It's a shame Eveleigh's burger isn't on its regular menu. Opened in early November, the West Hollywood hotspot (yes, it already is one) has a discreet charm not easy to find amid the most touristy stretch of the Sunset Strip. The unmemorable front-view, most notable for the wooden arch facing Sunset Boulevard, hides a spacious, charming interior all done up in rustic chic. Dark, unfinished wood. Dim lighting. A metal horse head mounted high above the tented indoor "patio." It's like a hip, upscale barn.
The menu isn't cheap. All the large plates, except the orrechiette with broccoli and cherry tomatoes, cost more than $20. At $16, the burger is comparatively affordable. Given how much of a cliché the gourmet burger has become, this is perhaps its greatest contribution to culinary history. Maybe you're the lone low-rent slacker going out with your Friends With Money (we speak from experience). Maybe you're at some upscale restaurant where you find the menu boring, intimidating, pretentious, overpriced or just plain unappealing. You can always fall back on the burger. While your wealthier companions order $15 cocktails and $30 entrees, you can get stuffed on a burger and an ice tea for under $20. (Let's hope they don't want to split the bill evenly.)
All of this is to say Eveleigh makes a damn fine burger, one that's simultaneously more impressive yet elusive because it's served only late night.
Meat & Bun: Eveleigh's burger is only on their late-night menu, a slimmed down version of their dinner menu with two additions. It kicks in at 10:30 p.m. on weeknights and 11:30 p.m. on weekends. (We think.) Try ordering a burger before the appointed time. We dare you. They're as firm about the timing as the bartenders at The Redwood are about cutting off happy hour at 7:01 p.m.
The burger is served on a toasted bun that's equal parts brioche, classic hamburger bun and dense whole wheat pillow that commonly accompanies veggie burgers. It's heartier than the average bun, which gives it a bit more structural integrity, and it's good. It's just hard to define.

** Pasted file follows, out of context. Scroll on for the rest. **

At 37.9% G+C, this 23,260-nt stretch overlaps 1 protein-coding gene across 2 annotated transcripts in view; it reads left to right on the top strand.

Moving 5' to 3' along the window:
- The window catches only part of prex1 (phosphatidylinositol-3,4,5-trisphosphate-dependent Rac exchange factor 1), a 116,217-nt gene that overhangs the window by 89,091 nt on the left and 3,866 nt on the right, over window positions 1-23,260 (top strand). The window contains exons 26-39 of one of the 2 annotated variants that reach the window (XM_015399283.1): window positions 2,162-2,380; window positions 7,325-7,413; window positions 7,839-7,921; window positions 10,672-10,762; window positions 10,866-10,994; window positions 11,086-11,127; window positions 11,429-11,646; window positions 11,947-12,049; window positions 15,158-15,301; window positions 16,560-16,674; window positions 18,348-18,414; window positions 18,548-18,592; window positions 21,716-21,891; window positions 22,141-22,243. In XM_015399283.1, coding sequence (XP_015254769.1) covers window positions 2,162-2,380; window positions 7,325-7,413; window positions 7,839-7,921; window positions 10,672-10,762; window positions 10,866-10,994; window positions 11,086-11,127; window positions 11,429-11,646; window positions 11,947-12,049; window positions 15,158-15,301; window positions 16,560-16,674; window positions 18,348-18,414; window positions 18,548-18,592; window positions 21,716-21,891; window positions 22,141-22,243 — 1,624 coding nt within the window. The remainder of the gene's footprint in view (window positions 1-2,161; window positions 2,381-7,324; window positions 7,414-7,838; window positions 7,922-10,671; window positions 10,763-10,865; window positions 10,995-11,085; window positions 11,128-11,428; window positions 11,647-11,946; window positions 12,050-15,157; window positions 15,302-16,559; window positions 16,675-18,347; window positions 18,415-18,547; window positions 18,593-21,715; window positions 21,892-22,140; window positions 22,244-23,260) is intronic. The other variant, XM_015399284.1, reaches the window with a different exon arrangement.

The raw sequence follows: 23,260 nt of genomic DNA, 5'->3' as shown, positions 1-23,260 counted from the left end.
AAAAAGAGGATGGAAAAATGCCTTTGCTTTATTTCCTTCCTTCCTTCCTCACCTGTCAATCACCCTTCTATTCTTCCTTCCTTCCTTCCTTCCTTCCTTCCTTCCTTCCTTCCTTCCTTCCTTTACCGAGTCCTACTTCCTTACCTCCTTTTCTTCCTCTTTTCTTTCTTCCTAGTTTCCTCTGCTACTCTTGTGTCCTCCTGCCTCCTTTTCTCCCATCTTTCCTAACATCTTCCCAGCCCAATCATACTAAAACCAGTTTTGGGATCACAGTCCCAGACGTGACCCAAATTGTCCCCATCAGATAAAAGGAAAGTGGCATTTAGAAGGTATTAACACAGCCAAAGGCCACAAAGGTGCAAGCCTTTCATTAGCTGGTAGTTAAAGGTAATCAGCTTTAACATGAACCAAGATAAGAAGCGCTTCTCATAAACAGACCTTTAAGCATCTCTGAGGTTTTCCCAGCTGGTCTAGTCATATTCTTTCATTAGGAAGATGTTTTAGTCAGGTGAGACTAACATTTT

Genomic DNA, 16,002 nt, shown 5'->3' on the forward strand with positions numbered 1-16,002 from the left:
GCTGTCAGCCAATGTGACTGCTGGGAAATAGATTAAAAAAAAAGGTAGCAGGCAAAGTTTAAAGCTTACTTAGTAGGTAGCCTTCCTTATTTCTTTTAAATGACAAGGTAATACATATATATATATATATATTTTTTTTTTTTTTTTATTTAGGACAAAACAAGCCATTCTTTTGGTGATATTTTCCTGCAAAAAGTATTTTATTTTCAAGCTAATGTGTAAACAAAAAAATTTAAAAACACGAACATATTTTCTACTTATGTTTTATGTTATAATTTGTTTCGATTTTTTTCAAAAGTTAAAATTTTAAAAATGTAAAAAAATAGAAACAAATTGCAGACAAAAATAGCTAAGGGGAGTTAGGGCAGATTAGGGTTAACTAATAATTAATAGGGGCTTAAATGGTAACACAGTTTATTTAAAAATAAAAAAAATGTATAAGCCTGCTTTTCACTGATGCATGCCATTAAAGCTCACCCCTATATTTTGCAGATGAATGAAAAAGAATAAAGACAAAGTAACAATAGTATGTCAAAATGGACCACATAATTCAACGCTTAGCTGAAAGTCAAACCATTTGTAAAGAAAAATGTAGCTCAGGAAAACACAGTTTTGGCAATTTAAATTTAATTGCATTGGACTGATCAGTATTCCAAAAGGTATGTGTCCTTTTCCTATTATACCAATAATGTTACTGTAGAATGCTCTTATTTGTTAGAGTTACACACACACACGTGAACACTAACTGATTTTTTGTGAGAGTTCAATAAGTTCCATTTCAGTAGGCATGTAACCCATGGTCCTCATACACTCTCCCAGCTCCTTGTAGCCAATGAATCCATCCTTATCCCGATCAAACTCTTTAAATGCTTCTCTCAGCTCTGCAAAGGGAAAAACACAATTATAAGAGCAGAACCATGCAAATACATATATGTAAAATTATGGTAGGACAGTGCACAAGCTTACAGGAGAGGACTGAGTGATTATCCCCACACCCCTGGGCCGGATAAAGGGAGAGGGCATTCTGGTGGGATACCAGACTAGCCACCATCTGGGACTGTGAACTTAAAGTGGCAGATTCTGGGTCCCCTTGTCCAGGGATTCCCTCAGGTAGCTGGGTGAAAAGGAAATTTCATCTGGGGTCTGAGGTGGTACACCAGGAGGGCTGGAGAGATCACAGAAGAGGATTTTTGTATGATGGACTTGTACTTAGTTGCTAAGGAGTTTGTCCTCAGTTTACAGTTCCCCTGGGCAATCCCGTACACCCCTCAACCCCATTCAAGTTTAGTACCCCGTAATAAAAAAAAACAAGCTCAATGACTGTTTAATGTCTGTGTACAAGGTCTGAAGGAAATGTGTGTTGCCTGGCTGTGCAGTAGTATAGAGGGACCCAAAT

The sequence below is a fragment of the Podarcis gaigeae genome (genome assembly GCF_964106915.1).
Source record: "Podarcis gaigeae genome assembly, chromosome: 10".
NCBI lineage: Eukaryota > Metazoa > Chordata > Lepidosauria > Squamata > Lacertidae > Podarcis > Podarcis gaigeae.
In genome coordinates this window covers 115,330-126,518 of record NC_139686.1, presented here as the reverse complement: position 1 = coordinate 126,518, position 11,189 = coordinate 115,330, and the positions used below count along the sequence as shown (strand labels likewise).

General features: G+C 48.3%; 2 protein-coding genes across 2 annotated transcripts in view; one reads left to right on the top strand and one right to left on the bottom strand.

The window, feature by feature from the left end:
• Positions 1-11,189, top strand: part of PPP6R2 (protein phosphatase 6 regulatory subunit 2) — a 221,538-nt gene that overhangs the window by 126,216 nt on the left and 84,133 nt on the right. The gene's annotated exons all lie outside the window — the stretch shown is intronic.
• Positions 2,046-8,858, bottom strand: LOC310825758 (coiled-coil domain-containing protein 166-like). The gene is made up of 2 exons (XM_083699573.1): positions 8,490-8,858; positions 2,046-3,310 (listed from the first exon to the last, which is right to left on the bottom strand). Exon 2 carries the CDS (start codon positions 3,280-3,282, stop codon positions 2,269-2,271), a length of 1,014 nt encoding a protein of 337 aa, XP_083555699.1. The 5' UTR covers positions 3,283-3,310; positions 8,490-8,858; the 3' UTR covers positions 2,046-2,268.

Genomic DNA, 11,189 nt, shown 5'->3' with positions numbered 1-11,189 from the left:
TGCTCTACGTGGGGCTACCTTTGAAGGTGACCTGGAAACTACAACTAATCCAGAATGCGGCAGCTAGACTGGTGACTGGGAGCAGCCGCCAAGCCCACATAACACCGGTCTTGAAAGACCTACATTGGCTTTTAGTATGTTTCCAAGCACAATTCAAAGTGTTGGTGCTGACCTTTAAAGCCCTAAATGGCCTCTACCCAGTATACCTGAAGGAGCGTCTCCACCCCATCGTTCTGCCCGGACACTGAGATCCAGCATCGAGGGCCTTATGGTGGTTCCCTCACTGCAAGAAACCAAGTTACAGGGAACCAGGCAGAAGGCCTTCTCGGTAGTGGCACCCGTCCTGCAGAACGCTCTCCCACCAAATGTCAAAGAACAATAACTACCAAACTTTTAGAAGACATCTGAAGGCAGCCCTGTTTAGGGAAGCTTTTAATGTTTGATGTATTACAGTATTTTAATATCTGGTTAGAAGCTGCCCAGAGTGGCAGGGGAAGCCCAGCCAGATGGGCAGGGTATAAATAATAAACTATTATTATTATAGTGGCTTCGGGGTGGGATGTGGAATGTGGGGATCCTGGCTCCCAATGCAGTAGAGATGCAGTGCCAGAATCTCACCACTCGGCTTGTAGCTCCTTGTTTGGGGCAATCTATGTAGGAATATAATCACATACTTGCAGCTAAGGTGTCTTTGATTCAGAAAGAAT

The meat itself is thick, gorgeous and well-aged, not greasy but still juicy. We're nitpicking here when we say it could use a bit more flavor, a bit more... meatiness. We'd love to try this substantial but not overwhelming patty, neither too chunky nor too finely ground, with a bit more seasoning.
Toppings: Protégés of the Sang Yoon school of burger deliverance, Eveleigh only serves their burger one way, which is fine, because their way is very good. The way of the Eveleigh burger is a slice of soft, mellow Fontina cheese (perfect for melting), a dab of pungent aoli you may still be tasting after brushing your teeth that night (that's a good thing), thickly shredded lettuce, a slice of red onion, sweet-tart house-made pickles and a lightly sweet tomato compote. Is that a hint of chili we taste amid the relish? Who knows. This last element is a subtle but creative touch and a vast improvement over traditional relish.
Sides: We're pretty sure the green stuff sprinkled on top was parsley, but, like the fries underneath, it was strangely tasteless. Rarely has such a good burger been accompanied by such mediocre fries. These were obviously frozen and not very high in quality. Honestly, the deep-fryers at McDonalds start to look better and better.
Dessert: The late-night menu has only one dessert option: cookies and ice cream, served as a sandwich or side-by-side on the same plate.
Random Notes: Eveleigh's claim to fame is that they make their own tonic water. We didn't try it, but we're very curious. Also, pretend you're "in the know," and pronounce it "ehv-lee" (like "Everly" without the "R").
The Upshot: Eveleigh may be too hip, too posh or just plain intolerable on peak nights, but in the middle of the week, the late-night burger is worth a trip. The burger comes with fries; skip them so you can squeeze into your skinny black jeans.
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